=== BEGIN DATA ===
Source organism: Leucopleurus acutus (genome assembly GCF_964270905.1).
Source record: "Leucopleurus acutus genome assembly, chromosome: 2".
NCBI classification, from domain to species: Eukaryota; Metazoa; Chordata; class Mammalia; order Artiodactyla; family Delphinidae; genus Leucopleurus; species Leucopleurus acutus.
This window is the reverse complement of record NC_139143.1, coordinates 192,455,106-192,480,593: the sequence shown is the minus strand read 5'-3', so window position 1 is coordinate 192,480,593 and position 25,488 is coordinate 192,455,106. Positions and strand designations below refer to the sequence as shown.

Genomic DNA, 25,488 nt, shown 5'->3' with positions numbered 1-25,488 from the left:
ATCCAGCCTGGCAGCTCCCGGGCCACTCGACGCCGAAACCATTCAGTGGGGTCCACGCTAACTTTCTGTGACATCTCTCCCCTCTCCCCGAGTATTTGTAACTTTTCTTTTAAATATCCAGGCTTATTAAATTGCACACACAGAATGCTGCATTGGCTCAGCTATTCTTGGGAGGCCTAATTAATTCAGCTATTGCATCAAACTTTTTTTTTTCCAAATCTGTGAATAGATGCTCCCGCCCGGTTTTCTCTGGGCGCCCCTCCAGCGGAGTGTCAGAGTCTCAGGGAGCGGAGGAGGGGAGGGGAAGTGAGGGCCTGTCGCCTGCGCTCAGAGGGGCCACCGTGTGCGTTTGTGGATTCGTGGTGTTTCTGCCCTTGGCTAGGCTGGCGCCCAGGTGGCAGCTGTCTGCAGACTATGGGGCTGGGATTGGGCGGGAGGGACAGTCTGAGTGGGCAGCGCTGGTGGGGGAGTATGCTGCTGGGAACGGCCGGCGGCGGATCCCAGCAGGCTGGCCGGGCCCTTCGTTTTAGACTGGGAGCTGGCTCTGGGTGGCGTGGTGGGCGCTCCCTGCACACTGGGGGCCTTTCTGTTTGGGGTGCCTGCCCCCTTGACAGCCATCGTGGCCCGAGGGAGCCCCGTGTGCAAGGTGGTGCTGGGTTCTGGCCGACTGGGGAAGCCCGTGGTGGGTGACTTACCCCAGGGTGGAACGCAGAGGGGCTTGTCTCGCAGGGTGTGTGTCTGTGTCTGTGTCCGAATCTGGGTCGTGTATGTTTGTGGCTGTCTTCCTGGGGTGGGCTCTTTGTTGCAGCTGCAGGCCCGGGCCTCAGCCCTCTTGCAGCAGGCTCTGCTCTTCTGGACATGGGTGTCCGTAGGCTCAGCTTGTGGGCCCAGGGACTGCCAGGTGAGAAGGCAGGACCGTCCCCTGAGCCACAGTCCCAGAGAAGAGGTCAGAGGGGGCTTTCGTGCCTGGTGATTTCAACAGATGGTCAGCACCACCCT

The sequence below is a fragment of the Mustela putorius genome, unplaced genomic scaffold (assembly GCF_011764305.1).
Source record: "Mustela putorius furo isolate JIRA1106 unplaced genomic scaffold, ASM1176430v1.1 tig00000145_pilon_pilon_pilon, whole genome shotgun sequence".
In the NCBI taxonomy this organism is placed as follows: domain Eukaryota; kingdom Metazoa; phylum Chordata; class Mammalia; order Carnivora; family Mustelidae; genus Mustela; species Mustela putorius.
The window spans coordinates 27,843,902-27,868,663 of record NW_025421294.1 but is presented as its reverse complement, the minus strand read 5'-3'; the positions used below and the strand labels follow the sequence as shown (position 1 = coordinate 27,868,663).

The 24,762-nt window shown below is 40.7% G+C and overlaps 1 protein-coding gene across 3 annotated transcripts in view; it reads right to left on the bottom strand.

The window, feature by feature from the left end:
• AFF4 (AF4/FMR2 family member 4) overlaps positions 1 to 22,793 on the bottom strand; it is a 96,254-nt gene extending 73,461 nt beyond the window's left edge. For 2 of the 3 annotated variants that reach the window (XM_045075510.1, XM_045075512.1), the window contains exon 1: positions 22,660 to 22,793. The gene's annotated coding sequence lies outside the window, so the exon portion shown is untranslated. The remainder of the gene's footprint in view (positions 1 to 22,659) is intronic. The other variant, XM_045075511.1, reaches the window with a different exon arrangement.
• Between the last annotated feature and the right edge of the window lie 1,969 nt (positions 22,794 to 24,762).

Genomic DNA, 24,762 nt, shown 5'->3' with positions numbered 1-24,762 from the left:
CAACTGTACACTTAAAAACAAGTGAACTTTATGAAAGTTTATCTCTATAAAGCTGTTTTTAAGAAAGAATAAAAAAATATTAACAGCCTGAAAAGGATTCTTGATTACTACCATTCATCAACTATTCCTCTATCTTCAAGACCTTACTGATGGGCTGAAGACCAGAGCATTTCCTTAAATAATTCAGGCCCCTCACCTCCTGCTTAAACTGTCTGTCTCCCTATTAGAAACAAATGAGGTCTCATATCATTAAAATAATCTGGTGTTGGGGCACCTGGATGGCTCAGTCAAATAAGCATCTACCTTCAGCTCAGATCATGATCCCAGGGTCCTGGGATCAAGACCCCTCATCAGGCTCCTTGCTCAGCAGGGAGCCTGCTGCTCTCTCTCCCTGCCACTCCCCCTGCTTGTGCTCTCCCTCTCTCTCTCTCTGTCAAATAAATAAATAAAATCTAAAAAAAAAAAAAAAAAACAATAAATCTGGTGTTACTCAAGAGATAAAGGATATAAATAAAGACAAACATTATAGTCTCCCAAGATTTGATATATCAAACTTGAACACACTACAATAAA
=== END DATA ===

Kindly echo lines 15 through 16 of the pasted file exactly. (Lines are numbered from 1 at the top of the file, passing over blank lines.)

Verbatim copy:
Genomic DNA, 24,762 nt, shown 5'->3' with positions numbered 1-24,762 from the left:
CAACTGTACACTTAAAAACAAGTGAACTTTATGAAAGTTTATCTCTATAAAGCTGTTTTTAAGAAAGAATAAAAAAATATTAACAGCCTGAAAAGGATTCTTGATTACTACCATTCATCAACTATTCCTCTATCTTCAAGACCTTACTGATGGGCTGAAGACCAGAGCATTTCCTTAAATAATTCAGGCCCCTCACCTCCTGCTTAAACTGTCTGTCTCCCTATTAGAAACAAATGAGGTCTCATATCATTAAAATAATCTGGTGTTGGGGCACCTGGATGGCTCAGTCAAATAAGCATCTACCTTCAGCTCAGATCATGATCCCAGGGTCCTGGGATCAAGACCCCTCATCAGGCTCCTTGCTCAGCAGGGAGCCTGCTGCTCTCTCTCCCTGCCACTCCCCCTGCTTGTGCTCTCCCTCTCTCTCTCTCTGTCAAATAAATAAATAAAATCTAAAAAAAAAAAAAAAAAACAATAAATCTGGTGTTACTCAAGAGATAAAGGATATAAATAAAGACAAACATTATAGTCTCCCAAGATTTGATATATCAAACTTGAACACACTACAATAAA